Presented at Freedom in the cloud miniconf, Linux.conf.au 2011.
Freedom in the Cloud miniconf
Wikipedian c. 2005-2010
Concerned with technical specs
Part Software Wiki
Interface Already existed with
Vast majority of
access via web UI.
Access point Possible but not
done, projects use
Community Kinda, like Linux? Not really
Multiple versions of articles
Opposite of “One True Version”
Some mechanism allows the best to “rise to the
top” (like PageRank?)
Isn't that like the internet before Wikipedia? …
Similar to Knol? UrbanDictionary? StackOverflow?
rewards older contributions
evaluating is boring
no canonical/reliable version
does not force/reward collaboration
“Marketplace of ideas” model
No more “One True Version”?
“A new-generation Wikipedia based on Git-style
technologies could allow there to be not just one
Ocelot article per language, but an infinite number
of them, each of which could be easily mixed and
merged into your own preferred version.”
– Anil Dash, “Forking is a Feature”
Wiki = VCS + prose text project + web UI.
Copyleft license => “right to fork” => “keeps the
(Software) releases : (wiki) approved versions?
English Wikipedia is 10. Can it survive to 20?
Too big to fail?
Too big to fork?
Wiki = web front-end for VCS
for prose text content
What's missing from wiki VCS?
Diffs need to be per-word, not per-line
Code contributions generally expected to be self-
contained, generally in larger chunks than
Code needs to be machine readable,
(optionally?) human readable. Onus is on
contributor to check machine readability
=> higher technical barrier to contributing is
Drive-by vandalism virtually non-existent
Prose projects rarely do “releases”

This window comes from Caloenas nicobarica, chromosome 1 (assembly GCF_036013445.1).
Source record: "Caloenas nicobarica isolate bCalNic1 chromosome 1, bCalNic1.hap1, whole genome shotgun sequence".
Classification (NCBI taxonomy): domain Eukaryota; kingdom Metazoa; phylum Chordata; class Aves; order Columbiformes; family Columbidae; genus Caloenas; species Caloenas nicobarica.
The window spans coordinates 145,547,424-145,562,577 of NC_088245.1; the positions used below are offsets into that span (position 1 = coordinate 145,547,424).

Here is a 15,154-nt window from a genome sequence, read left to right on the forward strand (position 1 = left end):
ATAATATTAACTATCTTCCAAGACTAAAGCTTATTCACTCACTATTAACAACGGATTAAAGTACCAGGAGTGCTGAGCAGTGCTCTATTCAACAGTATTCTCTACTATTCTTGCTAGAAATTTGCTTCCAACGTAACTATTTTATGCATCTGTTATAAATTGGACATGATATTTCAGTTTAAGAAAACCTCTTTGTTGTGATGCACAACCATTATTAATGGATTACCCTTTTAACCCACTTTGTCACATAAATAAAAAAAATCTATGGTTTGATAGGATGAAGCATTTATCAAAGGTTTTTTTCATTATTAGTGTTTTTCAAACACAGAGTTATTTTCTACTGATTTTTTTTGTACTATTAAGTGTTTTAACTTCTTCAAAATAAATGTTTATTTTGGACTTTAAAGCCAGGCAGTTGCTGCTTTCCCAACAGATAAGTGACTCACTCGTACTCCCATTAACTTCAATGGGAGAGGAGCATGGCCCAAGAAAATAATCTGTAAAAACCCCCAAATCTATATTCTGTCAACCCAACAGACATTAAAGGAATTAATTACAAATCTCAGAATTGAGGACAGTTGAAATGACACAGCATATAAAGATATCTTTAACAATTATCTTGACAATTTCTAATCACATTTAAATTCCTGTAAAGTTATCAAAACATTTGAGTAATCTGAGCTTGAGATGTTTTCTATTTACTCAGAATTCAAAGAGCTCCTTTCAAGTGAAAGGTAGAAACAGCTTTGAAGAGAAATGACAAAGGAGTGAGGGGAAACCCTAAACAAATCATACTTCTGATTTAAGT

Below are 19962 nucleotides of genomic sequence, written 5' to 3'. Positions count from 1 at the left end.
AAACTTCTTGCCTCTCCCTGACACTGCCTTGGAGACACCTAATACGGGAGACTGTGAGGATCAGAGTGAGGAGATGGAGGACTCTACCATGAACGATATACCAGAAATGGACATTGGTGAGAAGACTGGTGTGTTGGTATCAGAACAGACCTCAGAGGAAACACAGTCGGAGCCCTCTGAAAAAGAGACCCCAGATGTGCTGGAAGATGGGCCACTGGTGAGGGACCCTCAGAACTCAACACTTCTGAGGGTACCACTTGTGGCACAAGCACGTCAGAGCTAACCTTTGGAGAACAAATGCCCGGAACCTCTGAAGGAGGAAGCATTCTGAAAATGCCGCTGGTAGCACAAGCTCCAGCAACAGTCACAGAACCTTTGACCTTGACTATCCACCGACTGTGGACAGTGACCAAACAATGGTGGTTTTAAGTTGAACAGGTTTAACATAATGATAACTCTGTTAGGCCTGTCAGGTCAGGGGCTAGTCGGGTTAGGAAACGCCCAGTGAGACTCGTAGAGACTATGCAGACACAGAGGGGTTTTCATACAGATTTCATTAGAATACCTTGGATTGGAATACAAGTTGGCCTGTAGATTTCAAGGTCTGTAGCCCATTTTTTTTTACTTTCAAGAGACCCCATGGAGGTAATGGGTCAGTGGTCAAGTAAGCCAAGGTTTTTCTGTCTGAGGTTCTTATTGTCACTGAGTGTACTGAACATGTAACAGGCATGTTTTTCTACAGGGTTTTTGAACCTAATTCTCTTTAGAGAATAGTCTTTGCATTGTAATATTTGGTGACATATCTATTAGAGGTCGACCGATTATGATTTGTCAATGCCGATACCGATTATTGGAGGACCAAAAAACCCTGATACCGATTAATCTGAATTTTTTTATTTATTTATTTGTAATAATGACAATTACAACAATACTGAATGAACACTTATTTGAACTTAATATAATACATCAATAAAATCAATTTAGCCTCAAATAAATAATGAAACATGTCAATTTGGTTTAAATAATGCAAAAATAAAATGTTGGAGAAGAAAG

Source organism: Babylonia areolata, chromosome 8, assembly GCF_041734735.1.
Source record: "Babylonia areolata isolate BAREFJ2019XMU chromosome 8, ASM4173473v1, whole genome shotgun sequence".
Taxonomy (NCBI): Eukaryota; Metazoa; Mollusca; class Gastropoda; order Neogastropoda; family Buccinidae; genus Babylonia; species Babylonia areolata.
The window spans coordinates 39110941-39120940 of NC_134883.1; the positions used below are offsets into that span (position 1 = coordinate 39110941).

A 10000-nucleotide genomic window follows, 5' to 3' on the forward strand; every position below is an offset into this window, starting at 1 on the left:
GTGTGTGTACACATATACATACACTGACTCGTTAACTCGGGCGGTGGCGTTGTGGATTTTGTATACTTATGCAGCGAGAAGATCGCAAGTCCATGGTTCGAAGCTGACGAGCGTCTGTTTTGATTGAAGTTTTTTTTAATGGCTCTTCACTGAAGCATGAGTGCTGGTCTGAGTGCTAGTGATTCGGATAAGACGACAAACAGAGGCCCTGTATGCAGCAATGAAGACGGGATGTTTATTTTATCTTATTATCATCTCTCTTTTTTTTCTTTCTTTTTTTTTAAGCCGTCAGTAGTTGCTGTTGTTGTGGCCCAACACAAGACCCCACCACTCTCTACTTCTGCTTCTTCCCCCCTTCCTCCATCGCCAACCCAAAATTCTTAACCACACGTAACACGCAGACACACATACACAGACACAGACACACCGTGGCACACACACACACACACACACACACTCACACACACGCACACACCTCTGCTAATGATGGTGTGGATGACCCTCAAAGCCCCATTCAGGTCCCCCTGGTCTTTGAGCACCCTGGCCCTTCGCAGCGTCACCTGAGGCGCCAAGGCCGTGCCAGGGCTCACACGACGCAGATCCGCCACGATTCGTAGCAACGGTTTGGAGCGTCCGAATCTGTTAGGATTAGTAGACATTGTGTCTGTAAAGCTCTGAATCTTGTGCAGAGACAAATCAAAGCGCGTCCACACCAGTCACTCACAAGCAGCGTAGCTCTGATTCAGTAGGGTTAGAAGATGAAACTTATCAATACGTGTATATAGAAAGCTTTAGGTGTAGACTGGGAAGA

VCS for code vs prose
Merging for code vs prose
Code for unrelated technical functions should be
able to be merged
Can we make the same promise for prose?
Can Wikipedia survive another 10?
Sense of dissatisfaction in the community
Unlike software, a certain critical mass is needed
to stave off vandalism
Low barrier to entry
Wikipedia the monopoly
One destination –
convenient and simple
Great SEO (=> project
Potential for serendipity
in editor activities
Consistency (at least
MediaWiki has a write API!
# Init site object
site = mwclient.Site('commons.wikimedia.org')
site.login(username, password) # Optional
# Edit page
page = site.Pages['Commons:Sandbox']
text = page.edit()
print 'Text in sandbox:', text.encode('utf-8')
page.save(text + u'\nExtra data', summary = 'Test
“Pending changes” aka
“Pending changes” separates
“what change I want to make”
“what I want users to receive”
(tag as approved=”release”)
It's almost like
having a release branch
mixed in with trunk....
Parsing mark-up :(
Templates :( :(
Free license + API – what's the
Self-organised groups of editors dedicated to a
particular topic (e.g. Australia) or, less commonly,
focus (e.g. standardising dates)
Very informal, light-weight
Narrower focus => better opportunity for
Fork the UI?
(a la Twitter API)
“Why would anyone contribute to a
Promise of Wikipedia visibility
Domain-specific and relevant interface
What is community?
- for interacting
- for contributing
(eg. style guide)
Meta-planning for all of the above
If forking Wikipedia is too hard, what can we do to
make it practical again?
Screenshots and logos are © their respective owners
Wikipedia 10: David Peters, CC-BY-SA
Vandalism post-its: cdaltonrowe, CC-BY
Coloured post-its: Michael Goodine, CC-BY
Branches: Piotrus, CC-BY-SA
Wikimania schedule editing: Kat Walsh, CC-BY-SA
WikiProject Council logo: Neurolysis, CC-BY-SA
flagged revs maybe: Neurolysis/Kotra, CC-BY-SA
pending changes clock logo: Adam Miller/Anomie/Dodoïste, CC-BY-SA
This work is © Brianna Laugher and licensed under
the Creative Commons Attribution ShareAlike
license, except where otherwise noted.